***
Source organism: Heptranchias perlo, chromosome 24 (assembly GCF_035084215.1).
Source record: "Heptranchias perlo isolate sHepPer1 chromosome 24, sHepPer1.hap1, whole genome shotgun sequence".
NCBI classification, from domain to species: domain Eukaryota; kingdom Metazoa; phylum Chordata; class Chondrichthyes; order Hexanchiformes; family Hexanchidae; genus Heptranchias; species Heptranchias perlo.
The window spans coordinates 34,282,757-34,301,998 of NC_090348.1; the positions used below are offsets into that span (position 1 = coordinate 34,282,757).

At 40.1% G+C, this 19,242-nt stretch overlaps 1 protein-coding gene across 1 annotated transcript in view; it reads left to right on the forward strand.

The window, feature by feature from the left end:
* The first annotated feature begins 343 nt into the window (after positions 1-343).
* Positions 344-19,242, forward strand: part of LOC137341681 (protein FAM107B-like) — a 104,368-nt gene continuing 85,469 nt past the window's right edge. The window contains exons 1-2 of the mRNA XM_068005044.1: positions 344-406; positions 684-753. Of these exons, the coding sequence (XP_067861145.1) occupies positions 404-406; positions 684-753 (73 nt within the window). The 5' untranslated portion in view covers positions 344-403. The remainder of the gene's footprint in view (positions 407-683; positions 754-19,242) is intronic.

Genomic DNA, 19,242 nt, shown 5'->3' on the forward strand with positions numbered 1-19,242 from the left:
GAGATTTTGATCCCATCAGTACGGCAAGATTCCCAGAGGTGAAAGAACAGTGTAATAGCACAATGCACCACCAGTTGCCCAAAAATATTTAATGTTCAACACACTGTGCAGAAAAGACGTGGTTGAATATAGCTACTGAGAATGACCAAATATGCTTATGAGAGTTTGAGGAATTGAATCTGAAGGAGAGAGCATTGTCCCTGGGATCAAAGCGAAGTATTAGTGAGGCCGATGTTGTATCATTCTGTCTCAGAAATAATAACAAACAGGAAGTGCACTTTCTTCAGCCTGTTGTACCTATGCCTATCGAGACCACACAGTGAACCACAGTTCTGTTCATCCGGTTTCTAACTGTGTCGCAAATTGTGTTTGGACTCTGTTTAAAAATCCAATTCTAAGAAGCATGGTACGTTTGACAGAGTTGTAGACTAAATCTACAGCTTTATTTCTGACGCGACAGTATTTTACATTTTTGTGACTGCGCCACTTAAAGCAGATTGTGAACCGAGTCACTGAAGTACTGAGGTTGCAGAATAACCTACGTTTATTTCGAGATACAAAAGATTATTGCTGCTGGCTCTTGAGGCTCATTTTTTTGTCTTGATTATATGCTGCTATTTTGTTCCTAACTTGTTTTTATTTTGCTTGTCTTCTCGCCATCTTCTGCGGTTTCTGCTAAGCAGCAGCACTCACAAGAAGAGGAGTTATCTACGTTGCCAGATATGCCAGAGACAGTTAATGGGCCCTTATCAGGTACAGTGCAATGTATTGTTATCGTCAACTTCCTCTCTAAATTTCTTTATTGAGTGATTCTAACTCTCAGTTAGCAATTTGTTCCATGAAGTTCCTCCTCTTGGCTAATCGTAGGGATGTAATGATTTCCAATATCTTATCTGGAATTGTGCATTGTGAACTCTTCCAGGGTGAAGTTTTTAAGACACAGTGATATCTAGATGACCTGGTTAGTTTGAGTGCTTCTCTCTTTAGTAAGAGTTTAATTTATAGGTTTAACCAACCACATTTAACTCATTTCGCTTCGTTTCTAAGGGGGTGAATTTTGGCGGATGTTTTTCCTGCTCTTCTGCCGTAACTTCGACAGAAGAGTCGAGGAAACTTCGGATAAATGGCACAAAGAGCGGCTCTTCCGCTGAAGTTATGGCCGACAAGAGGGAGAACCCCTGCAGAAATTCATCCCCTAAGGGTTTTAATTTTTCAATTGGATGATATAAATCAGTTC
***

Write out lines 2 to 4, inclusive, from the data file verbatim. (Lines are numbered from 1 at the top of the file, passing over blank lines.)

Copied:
Source record: "Heptranchias perlo isolate sHepPer1 chromosome 24, sHepPer1.hap1, whole genome shotgun sequence".
NCBI classification, from domain to species: domain Eukaryota; kingdom Metazoa; phylum Chordata; class Chondrichthyes; order Hexanchiformes; family Hexanchidae; genus Heptranchias; species Heptranchias perlo.
The window spans coordinates 34,282,757-34,301,998 of NC_090348.1; the positions used below are offsets into that span (position 1 = coordinate 34,282,757).